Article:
Non-trinitarian groups have sprouted up throughout history though and there are certainly many today. Some even exclude Christ from the Godhead and have him merely as a subservient figure. However, these types specifically mostly date to the early church when there was no one set canonical Bible. Once you have John and Paul's epistles in the Bible, it becomes hard to argue against not only the divinity of Christ, but his eternal nature (given you accept the Canon, not all Christians do). Christ is also not part of the Godhead in Gnostic Christianity, but is normally framed as an Aeon of the Pleroma, like Sophia/Wisdom, and thus an emanation of the ineffable Entirety/Monad. Hell, in some versions of Gnosticism, Christ is the snake in the Garden, sharing the Fruit of Knowledge to save humanity from the evil demiurge Yaldaboath, who is the "God" that creates the material world in Genesis.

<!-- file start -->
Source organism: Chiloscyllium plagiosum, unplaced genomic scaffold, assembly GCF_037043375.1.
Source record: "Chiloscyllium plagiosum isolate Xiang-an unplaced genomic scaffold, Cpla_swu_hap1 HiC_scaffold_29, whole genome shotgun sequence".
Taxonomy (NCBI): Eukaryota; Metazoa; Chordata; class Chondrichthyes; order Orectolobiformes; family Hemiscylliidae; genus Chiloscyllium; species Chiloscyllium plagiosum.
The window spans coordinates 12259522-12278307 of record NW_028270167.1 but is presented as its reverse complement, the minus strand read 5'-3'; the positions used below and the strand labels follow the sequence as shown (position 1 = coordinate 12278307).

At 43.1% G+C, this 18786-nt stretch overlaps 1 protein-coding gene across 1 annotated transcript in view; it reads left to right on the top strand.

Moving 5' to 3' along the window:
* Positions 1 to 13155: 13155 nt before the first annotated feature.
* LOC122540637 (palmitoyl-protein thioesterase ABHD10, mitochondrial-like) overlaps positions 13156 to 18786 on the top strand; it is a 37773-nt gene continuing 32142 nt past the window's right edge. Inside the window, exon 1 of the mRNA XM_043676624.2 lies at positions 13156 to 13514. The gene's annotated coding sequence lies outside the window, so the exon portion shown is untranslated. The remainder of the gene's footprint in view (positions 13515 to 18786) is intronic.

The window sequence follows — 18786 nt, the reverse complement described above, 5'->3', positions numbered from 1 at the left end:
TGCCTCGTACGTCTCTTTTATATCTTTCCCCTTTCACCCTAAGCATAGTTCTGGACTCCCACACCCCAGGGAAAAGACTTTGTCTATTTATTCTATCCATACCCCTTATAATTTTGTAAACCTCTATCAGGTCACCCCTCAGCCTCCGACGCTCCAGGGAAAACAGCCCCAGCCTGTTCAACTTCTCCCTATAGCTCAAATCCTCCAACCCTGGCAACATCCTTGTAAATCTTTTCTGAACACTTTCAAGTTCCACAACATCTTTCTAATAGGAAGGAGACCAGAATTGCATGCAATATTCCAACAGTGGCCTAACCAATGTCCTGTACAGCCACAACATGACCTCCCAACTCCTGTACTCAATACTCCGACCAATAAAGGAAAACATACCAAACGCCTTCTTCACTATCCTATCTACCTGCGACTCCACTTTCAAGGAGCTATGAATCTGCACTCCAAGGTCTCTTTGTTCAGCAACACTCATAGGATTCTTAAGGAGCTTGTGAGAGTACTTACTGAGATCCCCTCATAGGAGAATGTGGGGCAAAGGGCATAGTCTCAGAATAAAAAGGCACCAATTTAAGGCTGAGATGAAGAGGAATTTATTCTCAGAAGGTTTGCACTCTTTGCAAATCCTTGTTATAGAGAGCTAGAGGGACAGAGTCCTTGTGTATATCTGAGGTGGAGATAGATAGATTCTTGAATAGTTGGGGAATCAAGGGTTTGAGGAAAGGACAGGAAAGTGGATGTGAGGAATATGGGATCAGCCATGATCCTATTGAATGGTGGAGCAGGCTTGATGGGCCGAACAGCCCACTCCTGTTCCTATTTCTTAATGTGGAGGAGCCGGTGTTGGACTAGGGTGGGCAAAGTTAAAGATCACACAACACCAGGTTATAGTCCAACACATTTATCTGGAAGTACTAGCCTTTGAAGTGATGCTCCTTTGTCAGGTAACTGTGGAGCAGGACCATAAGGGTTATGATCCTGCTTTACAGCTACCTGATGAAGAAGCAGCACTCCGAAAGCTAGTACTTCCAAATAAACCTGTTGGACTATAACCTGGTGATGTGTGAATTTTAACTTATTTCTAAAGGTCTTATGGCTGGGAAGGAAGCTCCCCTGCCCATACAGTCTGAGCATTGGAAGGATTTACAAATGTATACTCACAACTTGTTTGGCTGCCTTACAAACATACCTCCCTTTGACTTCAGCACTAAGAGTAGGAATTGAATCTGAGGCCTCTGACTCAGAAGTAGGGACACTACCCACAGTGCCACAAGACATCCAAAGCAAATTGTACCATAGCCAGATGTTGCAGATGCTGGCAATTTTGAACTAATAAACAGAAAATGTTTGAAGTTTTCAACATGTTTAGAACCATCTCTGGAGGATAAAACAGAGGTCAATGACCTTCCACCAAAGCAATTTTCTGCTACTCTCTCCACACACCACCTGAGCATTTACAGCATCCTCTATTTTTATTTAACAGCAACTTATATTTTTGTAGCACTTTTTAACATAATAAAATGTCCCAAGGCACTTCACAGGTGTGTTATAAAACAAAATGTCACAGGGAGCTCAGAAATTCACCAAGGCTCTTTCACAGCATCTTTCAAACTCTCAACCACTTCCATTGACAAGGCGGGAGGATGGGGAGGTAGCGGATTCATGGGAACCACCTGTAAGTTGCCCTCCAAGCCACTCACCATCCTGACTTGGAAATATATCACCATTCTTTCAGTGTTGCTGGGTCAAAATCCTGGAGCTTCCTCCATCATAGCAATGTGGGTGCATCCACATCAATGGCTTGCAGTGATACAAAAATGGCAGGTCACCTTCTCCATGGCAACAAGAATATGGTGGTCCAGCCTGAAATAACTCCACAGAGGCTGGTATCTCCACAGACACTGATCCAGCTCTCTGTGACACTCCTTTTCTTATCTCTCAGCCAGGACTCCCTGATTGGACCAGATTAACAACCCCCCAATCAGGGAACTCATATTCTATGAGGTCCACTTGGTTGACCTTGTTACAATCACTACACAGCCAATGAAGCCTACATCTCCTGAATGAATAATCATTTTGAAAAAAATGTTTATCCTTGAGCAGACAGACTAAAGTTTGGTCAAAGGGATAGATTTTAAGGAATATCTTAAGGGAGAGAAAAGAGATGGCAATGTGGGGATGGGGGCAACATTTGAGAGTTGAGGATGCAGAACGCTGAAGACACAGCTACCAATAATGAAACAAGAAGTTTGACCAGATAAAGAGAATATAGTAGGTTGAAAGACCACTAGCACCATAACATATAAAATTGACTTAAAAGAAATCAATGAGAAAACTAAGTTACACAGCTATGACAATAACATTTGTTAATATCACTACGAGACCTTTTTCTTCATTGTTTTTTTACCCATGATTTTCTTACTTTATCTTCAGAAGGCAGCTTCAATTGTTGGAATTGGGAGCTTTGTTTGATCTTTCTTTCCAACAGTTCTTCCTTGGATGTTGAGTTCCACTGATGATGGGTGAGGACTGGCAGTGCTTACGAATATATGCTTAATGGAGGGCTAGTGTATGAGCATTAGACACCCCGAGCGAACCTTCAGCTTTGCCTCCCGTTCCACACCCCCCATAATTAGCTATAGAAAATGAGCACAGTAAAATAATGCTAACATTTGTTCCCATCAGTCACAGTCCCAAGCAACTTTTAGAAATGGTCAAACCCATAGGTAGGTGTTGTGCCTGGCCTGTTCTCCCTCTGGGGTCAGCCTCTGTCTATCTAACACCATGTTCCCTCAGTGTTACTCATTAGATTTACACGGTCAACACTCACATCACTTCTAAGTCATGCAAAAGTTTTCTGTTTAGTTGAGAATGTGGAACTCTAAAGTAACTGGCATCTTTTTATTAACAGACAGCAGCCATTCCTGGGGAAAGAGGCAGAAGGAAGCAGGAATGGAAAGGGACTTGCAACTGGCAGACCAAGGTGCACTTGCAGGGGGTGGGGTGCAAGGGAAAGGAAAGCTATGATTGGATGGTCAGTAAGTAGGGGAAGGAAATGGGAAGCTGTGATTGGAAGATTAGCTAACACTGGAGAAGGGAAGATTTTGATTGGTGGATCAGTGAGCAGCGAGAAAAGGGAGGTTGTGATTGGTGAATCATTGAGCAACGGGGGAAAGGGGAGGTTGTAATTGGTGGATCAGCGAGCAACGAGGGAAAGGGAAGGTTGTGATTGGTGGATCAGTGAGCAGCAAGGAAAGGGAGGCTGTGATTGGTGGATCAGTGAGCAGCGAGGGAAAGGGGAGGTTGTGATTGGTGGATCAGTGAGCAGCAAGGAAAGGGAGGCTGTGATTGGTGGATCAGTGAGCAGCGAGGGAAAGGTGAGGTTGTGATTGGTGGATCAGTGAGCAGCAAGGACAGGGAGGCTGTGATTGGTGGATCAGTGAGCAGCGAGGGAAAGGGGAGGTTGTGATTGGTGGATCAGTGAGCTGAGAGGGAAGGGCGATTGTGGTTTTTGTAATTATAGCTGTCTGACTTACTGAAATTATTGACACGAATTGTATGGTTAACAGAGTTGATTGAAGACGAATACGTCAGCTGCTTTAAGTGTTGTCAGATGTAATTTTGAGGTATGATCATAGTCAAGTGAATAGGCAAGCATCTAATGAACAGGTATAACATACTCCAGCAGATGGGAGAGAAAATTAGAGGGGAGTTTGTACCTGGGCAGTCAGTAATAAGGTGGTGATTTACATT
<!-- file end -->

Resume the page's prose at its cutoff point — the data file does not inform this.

That all said, there is a whole ton of justification for the idea of the Trinity throughout the Bible. Just throw it into a search engine.
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A person is a mind, a bearer of mental states. A 'nature' is had by something. You can't be 'in' a nature - that makes no sense.
Sure. It can be rewritten as "3 divine persons having the same nature".

There are three distinct minds 'in' what? And if they're distinct minds, they are not one and the same mind.